I was unsurprised that on the ride home 5 people around me had the familiar while earbuds in their ears. Yes, yes; everyone has an iPod/iPhone and they listen to it on their daily commute. The music takes the pain away.
What did surprise me was when one of these people (a rather dour-looking young girl with blue streaks in her hair) pulled out what her earbuds were connected to, I didn't see the shiny device that is apparently the everlasting testament to Steve Job's genius, but the device that I had in my pocket at the time. Clearly she was using her Android phone as her primary music device. I looked at the other 5 people, wishing some of them would pull out the device they were listening to.
One did; it was an iPod, and perhaps the others were as well. But I'd like to believe that as Android devices have more adoption, this is an experience that will be much more common! :)

Quick reviews: The Dip, The Black Swan, Capitalism: a Love Story, and Ajab Prem...

Living in NYC and taking the trains now means I actually might have time to get some reading done! Woohoo!

So let's start with the books:
I finished "The Dip" by Seth Godin (really slim) The message (or more accurately what I remember): First, know when to quit; second, remember there is disproportionate reward for being the "best"; third, being the best requires having the will and determination to power through "The Dip".
Great examples, and fun and useful read in a psychology-for-people-who-re ally-want-to-over-achieve kind of way. I definitely recommend it.
I'm about two-third's of the way through Nassim Taleb's "The Black Swan" It a very engaging read. The book goes over a number of biases we humans have and the fallacies and errors in judgement we perpetuate. Lot of great examples of how we don't really know how much we think we know, how we try to force logic and ill-fitting explanations on situations and most importantly…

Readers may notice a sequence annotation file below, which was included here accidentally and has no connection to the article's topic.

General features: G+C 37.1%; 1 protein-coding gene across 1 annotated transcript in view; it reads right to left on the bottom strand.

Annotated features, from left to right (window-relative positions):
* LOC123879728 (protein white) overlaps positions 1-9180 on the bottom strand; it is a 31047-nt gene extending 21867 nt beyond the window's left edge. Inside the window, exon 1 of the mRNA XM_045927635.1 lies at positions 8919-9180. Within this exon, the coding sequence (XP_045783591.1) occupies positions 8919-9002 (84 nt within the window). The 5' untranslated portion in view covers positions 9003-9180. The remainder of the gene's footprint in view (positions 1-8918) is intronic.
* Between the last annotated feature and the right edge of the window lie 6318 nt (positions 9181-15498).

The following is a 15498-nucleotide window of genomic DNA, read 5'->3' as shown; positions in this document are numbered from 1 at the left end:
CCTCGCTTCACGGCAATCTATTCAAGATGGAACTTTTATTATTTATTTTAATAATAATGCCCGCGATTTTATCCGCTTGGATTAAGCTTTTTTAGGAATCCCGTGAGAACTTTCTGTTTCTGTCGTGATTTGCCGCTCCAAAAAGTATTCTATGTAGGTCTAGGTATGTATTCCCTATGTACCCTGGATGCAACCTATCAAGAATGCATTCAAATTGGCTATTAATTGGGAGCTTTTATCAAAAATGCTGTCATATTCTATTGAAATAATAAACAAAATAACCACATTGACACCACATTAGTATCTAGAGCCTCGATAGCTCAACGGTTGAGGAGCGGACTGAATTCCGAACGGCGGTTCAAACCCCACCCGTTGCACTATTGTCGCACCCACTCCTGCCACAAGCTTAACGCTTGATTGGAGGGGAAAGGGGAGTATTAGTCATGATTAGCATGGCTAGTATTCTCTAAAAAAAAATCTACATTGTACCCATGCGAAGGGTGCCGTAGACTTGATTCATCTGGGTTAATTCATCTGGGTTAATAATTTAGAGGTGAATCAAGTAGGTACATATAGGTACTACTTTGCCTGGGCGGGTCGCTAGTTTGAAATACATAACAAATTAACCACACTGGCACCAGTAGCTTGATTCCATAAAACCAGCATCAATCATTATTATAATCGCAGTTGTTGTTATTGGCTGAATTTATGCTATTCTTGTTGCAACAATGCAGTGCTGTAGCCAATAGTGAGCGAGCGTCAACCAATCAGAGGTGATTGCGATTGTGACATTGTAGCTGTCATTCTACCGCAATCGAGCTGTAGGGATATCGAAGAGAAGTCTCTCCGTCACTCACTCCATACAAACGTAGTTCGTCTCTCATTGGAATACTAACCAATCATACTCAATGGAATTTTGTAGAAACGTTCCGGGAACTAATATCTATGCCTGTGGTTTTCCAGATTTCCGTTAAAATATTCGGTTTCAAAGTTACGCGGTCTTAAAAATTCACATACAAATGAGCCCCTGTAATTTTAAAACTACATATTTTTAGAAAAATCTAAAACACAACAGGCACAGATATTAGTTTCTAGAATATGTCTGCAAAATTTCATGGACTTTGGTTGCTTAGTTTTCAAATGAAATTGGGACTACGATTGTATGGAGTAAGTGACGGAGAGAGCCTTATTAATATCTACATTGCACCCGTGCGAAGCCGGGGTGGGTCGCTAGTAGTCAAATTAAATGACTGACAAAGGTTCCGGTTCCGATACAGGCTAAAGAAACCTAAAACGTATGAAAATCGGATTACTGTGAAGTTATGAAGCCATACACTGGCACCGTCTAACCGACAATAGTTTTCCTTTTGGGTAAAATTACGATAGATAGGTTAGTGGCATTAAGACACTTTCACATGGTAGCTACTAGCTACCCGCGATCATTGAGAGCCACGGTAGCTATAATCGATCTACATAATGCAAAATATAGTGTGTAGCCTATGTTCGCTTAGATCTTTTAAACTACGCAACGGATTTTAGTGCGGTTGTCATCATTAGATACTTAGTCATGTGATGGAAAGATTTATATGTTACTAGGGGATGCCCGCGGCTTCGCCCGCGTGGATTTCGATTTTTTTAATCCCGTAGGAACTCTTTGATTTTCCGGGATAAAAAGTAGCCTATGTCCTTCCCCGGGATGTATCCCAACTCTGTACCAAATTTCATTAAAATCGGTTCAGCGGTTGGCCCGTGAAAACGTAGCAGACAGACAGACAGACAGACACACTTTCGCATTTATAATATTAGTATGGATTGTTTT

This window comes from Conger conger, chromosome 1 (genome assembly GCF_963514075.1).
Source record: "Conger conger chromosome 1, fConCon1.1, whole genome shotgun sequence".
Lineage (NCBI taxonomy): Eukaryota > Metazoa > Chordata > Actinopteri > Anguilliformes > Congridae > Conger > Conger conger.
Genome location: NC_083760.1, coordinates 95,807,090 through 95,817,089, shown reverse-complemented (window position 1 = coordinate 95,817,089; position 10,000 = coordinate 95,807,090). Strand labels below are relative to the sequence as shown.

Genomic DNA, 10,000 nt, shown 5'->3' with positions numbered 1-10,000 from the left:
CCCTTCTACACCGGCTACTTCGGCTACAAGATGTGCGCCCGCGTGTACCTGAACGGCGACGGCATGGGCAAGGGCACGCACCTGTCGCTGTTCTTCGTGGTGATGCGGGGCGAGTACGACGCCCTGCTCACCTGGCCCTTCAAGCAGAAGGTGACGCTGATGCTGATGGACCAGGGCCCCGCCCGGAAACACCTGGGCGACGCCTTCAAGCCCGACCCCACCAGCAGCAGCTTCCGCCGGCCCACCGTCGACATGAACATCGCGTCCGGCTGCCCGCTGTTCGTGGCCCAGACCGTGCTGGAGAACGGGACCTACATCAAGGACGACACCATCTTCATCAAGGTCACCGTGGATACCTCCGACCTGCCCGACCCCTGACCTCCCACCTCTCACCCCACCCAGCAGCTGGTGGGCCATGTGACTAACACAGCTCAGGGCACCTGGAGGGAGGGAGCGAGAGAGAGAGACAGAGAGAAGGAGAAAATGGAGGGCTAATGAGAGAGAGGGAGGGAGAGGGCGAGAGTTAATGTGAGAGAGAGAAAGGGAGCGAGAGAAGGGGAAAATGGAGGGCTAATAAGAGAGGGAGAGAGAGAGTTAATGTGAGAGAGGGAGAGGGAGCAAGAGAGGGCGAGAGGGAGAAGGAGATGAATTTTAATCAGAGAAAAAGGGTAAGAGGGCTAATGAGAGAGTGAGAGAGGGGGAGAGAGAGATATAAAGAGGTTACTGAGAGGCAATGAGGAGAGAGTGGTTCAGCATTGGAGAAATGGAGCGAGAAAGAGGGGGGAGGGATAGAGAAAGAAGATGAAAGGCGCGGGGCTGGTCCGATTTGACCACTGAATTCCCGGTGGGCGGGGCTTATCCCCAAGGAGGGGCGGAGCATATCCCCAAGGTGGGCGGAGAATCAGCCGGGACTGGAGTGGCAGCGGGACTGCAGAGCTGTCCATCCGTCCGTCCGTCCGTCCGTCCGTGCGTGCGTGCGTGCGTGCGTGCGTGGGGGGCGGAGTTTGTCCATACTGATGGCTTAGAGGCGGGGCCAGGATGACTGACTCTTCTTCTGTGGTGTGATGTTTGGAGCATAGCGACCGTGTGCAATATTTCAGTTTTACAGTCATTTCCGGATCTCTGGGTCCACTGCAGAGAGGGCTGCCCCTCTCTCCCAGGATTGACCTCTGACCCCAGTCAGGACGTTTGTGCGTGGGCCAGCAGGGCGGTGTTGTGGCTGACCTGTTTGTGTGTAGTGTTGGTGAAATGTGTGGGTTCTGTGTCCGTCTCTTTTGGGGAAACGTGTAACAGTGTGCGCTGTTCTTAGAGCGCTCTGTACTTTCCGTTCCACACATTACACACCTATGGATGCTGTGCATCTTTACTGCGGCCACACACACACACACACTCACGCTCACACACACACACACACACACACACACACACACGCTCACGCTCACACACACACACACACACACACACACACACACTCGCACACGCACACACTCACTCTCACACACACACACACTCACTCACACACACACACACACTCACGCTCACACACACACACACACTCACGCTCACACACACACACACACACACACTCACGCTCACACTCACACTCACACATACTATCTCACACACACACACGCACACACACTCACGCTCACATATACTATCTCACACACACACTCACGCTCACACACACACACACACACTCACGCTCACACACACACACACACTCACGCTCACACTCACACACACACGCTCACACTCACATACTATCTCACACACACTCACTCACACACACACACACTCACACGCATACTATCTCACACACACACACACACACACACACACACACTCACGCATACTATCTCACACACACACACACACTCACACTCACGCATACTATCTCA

Quick review: This is it!

I'd nearly forgotten why I was an avid Michael Jackson fan growing up, and would have most likely skipped this movie. As part of an event at work, I happened to go out and catch this and was soo happy that I did.
Watching him dance, sing, and meticulously plan what would have been a surprising and worthy comeback brought back some great memories. It really was inspiring to see that underneath and despite all the tabloid fare, an incredible performer still existed and was able to show it. Its tragic that the world didn't get to see what he'd planned, but the film (which is really just edited footage of him rehearsing) offers Michael Jackson - the performer some redemption and those that loved his work solace that despite everything (controversies, age, health, personal issues etc.) the incredible performer was still alive and near the top of his game.

A week of Sesame street doodles...

...Google's paid homage to Sesame Street all of this week with different Doodles across the globe. As someone who grew up on Sesame Street, the doodle below makes me really happy. :):)

It's been a pretty great set of Animated/puppet doodles the last few months, including this Dilbert series.